Many people need a helping hand once in a while. The latest United Way study on economic insecurity says that in 2014, more than a third of Hoosier families were just one major, unexpected expense away from financial crisis. In Fort Wayne, 44 percent of households fell into that category.
Senate Bill 245 is ostensibly designed to help people of limited means cope with sudden expenses by allowing so-called "payday loan" institutions to offer small, long-term loans at extremely high interest rates. Now, payday loans are limited to a maximum of $605 and must be repaid within two weeks.
Public outcry moved the legislature to kill similar legislation last year. But the new bill features even less savory deals.
Authored by Sen. Travis Holdman, R-Markle, Senate Bill 245 would allow payday operations to offer loans between $605 and $2,500 for up to two years.
"They talk about a 20 percent interest rate per month," said Steve Hoffman, CEO of Brightpoint. "But nobody else uses that. They all use annual percentage rates." With an APR of 240 percent, Hoffman said, "that means $9,600 in interest on a $2,500 loan over a two-year period."
"Depending on the amount that would be borrowed under the ‘long term small loans’ bill," the Indianapolis Star reported Monday, "the APR would be from three to five times higher than the threshold to trigger a felony loan-sharking charge."
"I understand the demand," David Nicole, president and CEO of United Way of Allen County, said in an interview Monday. But, he said, taking a high-interest loan is a recipe for more financial hardship.
"Someone gets into a situation, they get a loan and they never get out," Nicole said. "They get a loan, and they get another loan to pay that off." That spiral, he said, sets consumers up to fail.
Hoffman, who hopes to be able to testify against the bill in a committee hearing next week, agreed. Such loans would be "tremendously damaging to anybody that gets one ... If you suddenly get a $500-a-month payment for two years, how are you going to maintain anything else?" he asked. "We’re forcing people onto government assistance, food stamps."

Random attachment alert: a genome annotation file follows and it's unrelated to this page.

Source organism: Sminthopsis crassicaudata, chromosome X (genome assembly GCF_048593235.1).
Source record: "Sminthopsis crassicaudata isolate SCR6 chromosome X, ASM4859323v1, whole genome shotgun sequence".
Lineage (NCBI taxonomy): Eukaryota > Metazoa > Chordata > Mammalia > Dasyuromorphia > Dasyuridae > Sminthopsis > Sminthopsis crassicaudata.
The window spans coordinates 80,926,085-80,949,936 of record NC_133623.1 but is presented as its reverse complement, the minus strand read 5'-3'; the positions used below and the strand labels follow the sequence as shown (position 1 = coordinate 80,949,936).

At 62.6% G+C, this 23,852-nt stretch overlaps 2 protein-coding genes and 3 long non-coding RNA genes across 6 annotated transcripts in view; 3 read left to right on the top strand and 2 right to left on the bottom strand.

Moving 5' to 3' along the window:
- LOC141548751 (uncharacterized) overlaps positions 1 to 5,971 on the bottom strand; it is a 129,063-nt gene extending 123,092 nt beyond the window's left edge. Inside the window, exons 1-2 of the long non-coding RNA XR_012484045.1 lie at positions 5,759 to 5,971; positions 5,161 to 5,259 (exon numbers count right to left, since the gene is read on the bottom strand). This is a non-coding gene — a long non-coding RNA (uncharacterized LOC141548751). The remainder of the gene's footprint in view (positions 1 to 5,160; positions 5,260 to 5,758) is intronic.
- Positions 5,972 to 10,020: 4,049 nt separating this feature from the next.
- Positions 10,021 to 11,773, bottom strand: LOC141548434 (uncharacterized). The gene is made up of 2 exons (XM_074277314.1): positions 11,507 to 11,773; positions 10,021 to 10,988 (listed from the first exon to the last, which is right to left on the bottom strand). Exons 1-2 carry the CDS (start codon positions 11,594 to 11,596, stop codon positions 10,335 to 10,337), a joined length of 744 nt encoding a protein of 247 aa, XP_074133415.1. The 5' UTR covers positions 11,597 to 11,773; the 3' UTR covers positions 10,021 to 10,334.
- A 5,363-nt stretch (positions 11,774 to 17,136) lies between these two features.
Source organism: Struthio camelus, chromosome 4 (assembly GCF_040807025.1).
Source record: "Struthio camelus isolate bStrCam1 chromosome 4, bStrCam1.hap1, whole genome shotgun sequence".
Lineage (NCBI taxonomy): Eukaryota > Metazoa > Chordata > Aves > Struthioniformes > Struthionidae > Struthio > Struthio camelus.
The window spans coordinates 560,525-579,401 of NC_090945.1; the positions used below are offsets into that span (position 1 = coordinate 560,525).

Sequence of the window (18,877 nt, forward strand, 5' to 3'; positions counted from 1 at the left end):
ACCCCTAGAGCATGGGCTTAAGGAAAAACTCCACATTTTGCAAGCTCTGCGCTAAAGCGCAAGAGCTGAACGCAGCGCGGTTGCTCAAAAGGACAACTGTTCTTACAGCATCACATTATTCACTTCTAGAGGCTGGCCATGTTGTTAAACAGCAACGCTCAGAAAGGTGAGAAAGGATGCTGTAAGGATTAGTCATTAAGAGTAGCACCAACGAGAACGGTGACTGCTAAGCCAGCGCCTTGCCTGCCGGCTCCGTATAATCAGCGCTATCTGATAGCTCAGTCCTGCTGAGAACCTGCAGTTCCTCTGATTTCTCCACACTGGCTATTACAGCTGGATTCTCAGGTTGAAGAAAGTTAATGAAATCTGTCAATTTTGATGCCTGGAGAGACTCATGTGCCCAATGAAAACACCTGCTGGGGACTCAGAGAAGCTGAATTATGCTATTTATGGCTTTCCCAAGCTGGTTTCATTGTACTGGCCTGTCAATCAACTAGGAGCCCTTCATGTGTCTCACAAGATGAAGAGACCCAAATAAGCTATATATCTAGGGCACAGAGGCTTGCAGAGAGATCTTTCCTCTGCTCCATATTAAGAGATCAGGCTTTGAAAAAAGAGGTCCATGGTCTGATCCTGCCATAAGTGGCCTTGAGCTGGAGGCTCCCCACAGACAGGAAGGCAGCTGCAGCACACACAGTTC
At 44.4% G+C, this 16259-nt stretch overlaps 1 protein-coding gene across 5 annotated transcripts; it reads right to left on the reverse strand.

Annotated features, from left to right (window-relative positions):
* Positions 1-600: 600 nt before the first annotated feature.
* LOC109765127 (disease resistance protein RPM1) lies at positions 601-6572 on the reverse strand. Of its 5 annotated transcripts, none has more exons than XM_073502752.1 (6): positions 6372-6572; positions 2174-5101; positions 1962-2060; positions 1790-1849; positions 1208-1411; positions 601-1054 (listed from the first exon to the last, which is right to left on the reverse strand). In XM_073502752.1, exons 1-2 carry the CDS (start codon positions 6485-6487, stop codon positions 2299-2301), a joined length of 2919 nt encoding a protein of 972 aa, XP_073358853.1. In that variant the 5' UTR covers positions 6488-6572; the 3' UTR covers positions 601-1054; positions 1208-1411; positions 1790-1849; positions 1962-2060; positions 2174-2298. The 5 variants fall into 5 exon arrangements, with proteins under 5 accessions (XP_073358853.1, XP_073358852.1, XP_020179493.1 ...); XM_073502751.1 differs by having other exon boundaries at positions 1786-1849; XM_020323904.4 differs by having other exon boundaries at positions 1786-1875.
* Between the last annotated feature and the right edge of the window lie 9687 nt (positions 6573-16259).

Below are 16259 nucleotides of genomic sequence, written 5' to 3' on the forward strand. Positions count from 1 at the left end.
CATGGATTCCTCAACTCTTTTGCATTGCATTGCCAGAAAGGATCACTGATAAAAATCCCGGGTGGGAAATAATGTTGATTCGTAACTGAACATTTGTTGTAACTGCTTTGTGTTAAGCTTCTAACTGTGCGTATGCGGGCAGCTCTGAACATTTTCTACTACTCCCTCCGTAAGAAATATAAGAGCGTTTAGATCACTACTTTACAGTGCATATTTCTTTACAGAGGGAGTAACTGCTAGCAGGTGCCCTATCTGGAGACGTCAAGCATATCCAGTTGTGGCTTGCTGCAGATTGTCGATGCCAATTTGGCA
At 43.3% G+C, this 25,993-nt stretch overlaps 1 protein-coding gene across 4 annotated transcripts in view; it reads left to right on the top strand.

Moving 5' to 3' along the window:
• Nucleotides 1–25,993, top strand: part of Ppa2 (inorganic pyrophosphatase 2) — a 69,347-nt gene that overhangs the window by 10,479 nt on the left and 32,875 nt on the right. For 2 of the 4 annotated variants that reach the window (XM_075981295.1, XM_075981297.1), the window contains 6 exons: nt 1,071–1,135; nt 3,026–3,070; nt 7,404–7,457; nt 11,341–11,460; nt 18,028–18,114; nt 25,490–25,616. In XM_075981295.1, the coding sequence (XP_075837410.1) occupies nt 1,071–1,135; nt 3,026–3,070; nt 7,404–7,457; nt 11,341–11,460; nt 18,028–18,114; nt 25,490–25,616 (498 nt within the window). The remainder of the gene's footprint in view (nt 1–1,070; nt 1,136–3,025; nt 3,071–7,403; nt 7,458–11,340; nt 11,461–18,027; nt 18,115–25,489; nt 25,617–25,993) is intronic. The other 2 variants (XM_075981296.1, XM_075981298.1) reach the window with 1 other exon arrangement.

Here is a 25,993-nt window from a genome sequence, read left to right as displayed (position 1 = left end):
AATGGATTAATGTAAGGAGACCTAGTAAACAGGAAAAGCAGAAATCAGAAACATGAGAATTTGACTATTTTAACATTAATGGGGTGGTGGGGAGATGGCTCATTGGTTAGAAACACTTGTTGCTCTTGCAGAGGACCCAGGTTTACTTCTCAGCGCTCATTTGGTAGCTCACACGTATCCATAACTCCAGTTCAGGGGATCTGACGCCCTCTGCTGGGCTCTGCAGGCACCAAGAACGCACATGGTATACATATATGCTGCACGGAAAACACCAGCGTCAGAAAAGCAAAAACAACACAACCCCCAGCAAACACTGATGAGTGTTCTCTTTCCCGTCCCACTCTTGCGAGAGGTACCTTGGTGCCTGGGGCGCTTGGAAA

There are better alternatives.
Brightpoint partners with employers to offer more affordable 12-month installment loans through a Community Loan Center created with assistance from the JP Morgan Chase Foundation. Federal credit unions are also allowed to offer short-term loans at lower rates.
But "cash does not resolve the issue," Nicole said. "Cash puts a Band-Aid on it."
Calling 211 in Allen County will connect those in need with guidance and alternatives provided by a United Way staffer.
"There are a number of resources in the community," Nicole said. "The assistance depends on what the need is."
People who take exorbitant loan deals are usually succumbing to fear, Nicole said, and "panic leads to poor decisions."
If someone is seeking help because he or she has gotten a phone call from a debt collector demanding a payment, "the first thing is we’re going to help them back up a couple of steps," Nicole said. There may be other ways to pay the debt, such as filing for a tax refund. Or the 211 staff can help the caller connect with a debt-consolidation or consumer-credit-counseling service.
The answer, he said, is "helping families not get into a debt cycle." That involves helping people gain more financial literacy.
There are probably ways the legislature could do more to support those efforts. But first, it should kill SB 245, which is precisely the wrong way help struggling Hoosiers meet their bills.